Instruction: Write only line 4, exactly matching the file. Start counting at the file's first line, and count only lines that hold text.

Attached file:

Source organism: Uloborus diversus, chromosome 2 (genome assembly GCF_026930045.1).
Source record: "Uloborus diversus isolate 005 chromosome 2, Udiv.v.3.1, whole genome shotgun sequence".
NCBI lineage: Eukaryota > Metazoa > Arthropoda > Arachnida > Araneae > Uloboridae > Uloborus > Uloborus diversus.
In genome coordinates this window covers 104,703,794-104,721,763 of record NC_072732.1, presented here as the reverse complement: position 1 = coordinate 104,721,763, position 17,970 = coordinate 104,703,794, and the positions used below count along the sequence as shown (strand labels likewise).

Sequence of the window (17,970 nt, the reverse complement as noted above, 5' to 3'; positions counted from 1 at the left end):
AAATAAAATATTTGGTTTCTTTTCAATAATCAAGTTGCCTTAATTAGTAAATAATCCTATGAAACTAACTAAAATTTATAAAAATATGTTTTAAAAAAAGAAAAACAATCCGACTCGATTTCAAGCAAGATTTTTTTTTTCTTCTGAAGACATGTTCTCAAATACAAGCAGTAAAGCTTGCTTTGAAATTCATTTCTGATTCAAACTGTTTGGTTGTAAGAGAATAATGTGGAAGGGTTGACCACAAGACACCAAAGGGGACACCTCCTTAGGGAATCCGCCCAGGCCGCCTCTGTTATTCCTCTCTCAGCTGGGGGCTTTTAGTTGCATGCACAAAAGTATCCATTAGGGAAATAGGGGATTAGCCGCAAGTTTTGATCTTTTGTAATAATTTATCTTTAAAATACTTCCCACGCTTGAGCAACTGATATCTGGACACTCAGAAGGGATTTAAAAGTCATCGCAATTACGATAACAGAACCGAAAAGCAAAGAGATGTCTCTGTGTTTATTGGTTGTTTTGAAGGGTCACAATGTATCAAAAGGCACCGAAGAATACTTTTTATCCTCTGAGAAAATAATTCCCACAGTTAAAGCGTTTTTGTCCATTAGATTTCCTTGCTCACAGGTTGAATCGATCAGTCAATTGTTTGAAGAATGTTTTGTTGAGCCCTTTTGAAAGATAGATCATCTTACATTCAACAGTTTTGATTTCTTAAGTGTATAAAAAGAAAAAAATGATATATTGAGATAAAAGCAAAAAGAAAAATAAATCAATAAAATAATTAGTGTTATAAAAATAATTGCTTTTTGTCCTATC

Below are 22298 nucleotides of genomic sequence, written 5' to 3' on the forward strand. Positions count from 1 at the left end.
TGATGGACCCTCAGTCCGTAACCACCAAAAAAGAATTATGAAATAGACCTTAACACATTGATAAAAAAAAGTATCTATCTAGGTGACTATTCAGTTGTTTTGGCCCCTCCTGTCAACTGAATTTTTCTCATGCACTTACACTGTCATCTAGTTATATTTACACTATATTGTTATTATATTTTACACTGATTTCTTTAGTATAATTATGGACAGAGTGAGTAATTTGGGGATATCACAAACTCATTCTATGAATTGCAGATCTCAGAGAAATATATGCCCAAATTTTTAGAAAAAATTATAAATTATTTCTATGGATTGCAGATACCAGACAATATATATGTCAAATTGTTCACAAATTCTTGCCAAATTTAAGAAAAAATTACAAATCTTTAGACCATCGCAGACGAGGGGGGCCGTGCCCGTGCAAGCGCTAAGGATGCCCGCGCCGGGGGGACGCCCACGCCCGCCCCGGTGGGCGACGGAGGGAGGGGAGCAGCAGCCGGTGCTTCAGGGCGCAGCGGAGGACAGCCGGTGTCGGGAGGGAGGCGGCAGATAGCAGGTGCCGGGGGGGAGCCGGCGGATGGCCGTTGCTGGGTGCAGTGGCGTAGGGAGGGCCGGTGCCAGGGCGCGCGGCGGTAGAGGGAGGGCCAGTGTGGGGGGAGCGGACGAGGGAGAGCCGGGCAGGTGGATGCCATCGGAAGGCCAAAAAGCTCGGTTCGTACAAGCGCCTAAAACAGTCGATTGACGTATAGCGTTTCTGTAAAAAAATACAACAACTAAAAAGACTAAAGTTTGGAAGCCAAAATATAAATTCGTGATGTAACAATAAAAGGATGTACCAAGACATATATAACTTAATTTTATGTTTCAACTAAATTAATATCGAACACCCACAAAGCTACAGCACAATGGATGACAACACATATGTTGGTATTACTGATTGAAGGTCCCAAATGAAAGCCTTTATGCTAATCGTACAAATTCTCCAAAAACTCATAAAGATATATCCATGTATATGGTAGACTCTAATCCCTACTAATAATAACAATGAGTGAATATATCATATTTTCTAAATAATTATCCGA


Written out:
In genome coordinates this window covers 104,703,794-104,721,763 of record NC_072732.1, presented here as the reverse complement: position 1 = coordinate 104,721,763, position 17,970 = coordinate 104,703,794, and the positions used below count along the sequence as shown (strand labels likewise).